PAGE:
Yukon–Charley Rivers National Preserve

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Yukon-Charley Rivers National Preserve
IUCN category VI (protected area with sustainable use of natural resources)
CharleyRiverAtYukon1.jpg
The Charley River where it joins the larger Yukon
Map showing the location of Yukon-Charley Rivers National Preserve
Map showing the location of Yukon-Charley Rivers National Preserve
Location Southeast Fairbanks Census Area and Yukon-Koyukuk Census Area, Alaska, USA
Nearest city Fairbanks, Alaska
Coordinates 65°00′N 143°30′W / 65.000°N 143.500°W / 65.000; -143.500Coordinates: 65°00′N 143°30′W / 65.000°N 143.500°W / 65.000; -143.500
Area 2,525,512 acres (1,022,038 ha)[1]
Created December 1, 1978 (1978-December-01)
Visitors 1,393 (in 2012)[2]
Governing body National Park Service

Yukon–Charley Rivers National Preserve is a United States national preserve located in east central Alaska along the border with Canada. Managed by the National Park Service, the preserve encompasses 115 miles (185 km) of the 1,800-mile (3,000 km) Yukon River and the entire Charley River basin. The preserve protects the undeveloped Charley River and a significant portion of the upper Yukon. The interior Alaskan region experiences extremes of weather, with temperatures that can vary from −50 °F (−46 °C) in winter to 97 °F (36 °C) in summertime. The Yukon provided a means of access to the region, which is entirely roadless, during the late 19th century and early 20th centuries. Gold rushes in Alaska brought prospectors, who operated gold dredges to recover significant quantities of placer gold from area creeks. Today the preserve includes part of the route of the annual Yukon Quest dogsled race, which runs every February. During the summer float trips are popular on the Yukon and Charley Rivers.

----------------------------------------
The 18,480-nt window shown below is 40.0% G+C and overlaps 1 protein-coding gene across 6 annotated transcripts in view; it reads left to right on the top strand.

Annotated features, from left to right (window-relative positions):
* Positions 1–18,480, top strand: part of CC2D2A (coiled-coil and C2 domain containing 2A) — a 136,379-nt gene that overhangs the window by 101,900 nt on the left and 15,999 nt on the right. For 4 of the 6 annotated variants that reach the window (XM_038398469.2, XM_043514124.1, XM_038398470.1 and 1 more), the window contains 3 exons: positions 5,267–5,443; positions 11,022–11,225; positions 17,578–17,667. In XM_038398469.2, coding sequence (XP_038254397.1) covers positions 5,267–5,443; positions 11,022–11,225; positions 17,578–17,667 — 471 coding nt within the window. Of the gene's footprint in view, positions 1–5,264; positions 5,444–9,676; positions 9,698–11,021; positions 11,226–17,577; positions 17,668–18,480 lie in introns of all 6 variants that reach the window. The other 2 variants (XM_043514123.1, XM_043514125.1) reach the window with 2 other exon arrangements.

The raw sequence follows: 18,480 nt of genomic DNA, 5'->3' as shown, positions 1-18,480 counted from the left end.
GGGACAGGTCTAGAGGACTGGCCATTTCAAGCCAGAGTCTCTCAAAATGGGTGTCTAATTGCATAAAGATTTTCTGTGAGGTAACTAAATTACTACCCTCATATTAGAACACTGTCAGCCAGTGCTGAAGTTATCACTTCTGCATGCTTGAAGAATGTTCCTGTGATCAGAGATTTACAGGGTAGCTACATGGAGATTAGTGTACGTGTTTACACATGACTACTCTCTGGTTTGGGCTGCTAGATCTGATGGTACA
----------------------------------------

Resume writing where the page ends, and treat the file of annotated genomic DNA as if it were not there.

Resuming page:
Geography[edit]

Map of Yukon–Charley Rivers National Preserve Also see resolution adjustable pdf map

No roads access Yukon–Charley Rivers National Preserve. The closest approaches by road are to the village of Eagle, upstream on the Yukon to the southeast of the preserve, on the Taylor Highway, and via the Steese Highway to Circle, downstream on the Yukon to the northwest of the preserve. Access from those points to the preserve is usually by air taxi or boat.[3]

The northern part of the preserve includes a portion of the Yukon River valley, which runs from east to west after entering Alaska from Canada near Eagle. The southern portion of the preserve includes the entire drainage of the Charley River, one of the Yukon's tributaries. The preserve adjoins Steese National Conservation Area to the west.[4] The Charley River is designated a National Wild and Scenic River, largely undisturbed by people. The preserve and the Yukon valley lie between the Brooks Range to the north and the Alaska Range to the south.[5] The highest elevations in the preserve are about 6,000 feet (1,800 m) in the headwaters of the Charley River, ranging to abuit 600 feet (180 m) where the Yukon leaves the preserve.[6]